Be Careful Little Eyes What You See

I know that we all know how impressionable our kids are but I just wanted to share something that happened yesterday as a little reminder for all of us.

Three of the kids that I was watching were playing together. They made two rows of seats and called it a taxi. Child one and child two put child three in the ‘backseat’ and buckled her seat belt so “she would be safe.” Then one and two sat in the front as the ‘drivers’ and put their own seat belts on. This is the conversation that followed:

One: “Oh wait, we don’t have to wear our seat belts.”

Two: “Why?”

One: “Because we are in the front. Seat belts are just for kids, not adults.”

(they both take their seat belts off)

One: “My mom never wears her seat belt.”

Two: “My mom and dad always wear their seat belts.”

It made me think. A lot. The little things that we do every day are giving them impressions in every way.

And since I am sort of on the subject I want to remind everyone about the new car seat law that just went into effect in MN.

Child Passenger Restraint Law

  • Children under age 8 and shorter than 4 feet 9 inches tall must be secured in a safety seat or booster seat that meets federal safety standards.
  • Children cannot ride in a seat belt alone until they are age 8 or 4 feet 9 inches tall — whichever comes first.
  • Safety seats must be installed and used according to the manufacturer’s instructions.
  • Child must be secured in the safety seat.
  • Seat must be secured to the vehicle — unless a booster seat.
  • Infants (under 20 pounds and one year of age) must be in a rear-facing safety seat.
  • Law applies to all motor vehicles originally equipped with factory-installed seat belts.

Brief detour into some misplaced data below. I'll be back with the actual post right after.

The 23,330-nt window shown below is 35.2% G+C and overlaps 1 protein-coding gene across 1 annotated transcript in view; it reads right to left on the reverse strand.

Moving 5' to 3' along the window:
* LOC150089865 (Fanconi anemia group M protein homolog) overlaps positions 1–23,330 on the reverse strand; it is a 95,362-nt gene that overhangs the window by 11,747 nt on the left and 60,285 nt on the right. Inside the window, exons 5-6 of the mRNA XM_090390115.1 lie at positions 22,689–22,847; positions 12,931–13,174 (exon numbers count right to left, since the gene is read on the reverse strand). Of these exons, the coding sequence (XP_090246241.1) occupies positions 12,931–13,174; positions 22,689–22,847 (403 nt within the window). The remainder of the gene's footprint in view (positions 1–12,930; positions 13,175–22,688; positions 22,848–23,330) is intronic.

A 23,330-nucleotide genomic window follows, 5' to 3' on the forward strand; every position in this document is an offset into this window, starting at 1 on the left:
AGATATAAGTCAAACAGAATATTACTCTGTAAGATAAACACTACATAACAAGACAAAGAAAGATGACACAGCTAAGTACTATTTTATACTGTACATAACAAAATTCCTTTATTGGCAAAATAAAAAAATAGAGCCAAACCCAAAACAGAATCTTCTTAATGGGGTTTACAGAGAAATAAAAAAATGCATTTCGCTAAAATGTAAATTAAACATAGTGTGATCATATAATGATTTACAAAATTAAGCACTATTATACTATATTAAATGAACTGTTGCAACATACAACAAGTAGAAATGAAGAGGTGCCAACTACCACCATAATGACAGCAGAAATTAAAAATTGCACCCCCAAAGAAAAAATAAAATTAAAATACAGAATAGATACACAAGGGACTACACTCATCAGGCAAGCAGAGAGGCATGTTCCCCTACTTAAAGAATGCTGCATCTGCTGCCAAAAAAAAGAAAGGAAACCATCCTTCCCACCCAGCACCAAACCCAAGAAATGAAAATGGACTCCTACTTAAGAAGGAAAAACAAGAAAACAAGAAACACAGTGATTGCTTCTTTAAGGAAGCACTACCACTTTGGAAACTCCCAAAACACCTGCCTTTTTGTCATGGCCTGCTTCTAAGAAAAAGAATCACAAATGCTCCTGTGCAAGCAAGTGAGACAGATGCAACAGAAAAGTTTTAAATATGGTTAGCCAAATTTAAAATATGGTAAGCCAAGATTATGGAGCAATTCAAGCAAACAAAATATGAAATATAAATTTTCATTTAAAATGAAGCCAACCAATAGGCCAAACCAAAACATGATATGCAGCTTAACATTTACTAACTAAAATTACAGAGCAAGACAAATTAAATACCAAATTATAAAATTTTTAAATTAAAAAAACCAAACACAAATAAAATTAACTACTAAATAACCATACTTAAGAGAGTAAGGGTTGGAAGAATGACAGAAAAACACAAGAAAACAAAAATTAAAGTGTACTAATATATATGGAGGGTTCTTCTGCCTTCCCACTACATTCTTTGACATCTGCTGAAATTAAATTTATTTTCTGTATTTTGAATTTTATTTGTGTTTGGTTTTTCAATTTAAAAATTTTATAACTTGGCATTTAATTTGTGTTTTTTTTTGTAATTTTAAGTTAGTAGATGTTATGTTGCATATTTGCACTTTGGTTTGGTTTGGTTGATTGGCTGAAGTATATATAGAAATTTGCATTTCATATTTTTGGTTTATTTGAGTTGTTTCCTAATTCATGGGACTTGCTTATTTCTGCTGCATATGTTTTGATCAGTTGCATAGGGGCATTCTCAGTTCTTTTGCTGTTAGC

• Law applies to all seating positions.
  • Driver is responsible.
  • Petty misdemeanor fine for violation is $50 (may be waived if violator shows proof of obtaining a safety seat within 14 days).
  • Applies to both residents and non-residents of Minnesota.
  • Suspected non-use is a valid basis to stop a motor vehicle.


  • Children riding in emergency medical vehicles, when medical needs make use of a restraint unreasonable
  • Children riding in a motor vehicle for hire, including a taxi, airport limousine or bus, but excluding a rented, leased or borrowed motor vehicle
  • Children riding with a peace officer on official duty, when a restraint is not available (a seat belt must be substituted)
  • Children certified by a licensed physician as having a medical, physical or mental disability that makes restraint use inadvisable
  • Passengers in school buses — without factory installed seat belts

This law is a minimum safety standard and does not reflect best practices for properly securing children within vehicles.

  • For children under 80 pounds to properly be secured in a vehicle, they should sit in an appropriate child safety seat (or booster seat). In addition, children under the age of 13 should sit in the rear of a vehicle.
  • Children are not ready for a seat belt alone until they can sit with their back against the vehicle seat, knees bent completely over the seat and feet touching the floor.
  • The American Academy of Pediatrics recommends that children ride in a booster seat until they are between 8–12 years old and are at least 4 feet 9 inches tall. Read more about the importance of booster seats and upgraded child passenger restraint laws.
  • Fines collected from violations of this law go into a special account dedicated to purchasing child safety seats for lower income families. Violations of this law are recorded onto a violator’s driving record.
  • This is only a guide provided by the Minnesota Department of Public Safety and should not be construed as legal advice.

1 Comment (+add yours?)

  1. Jill
    Jul 22, 2009 @ 12:57:56

    Ohhh….the things those little ones pick up. Sponges, they are. I best clean up my act before I have kids (shameful head-shake).


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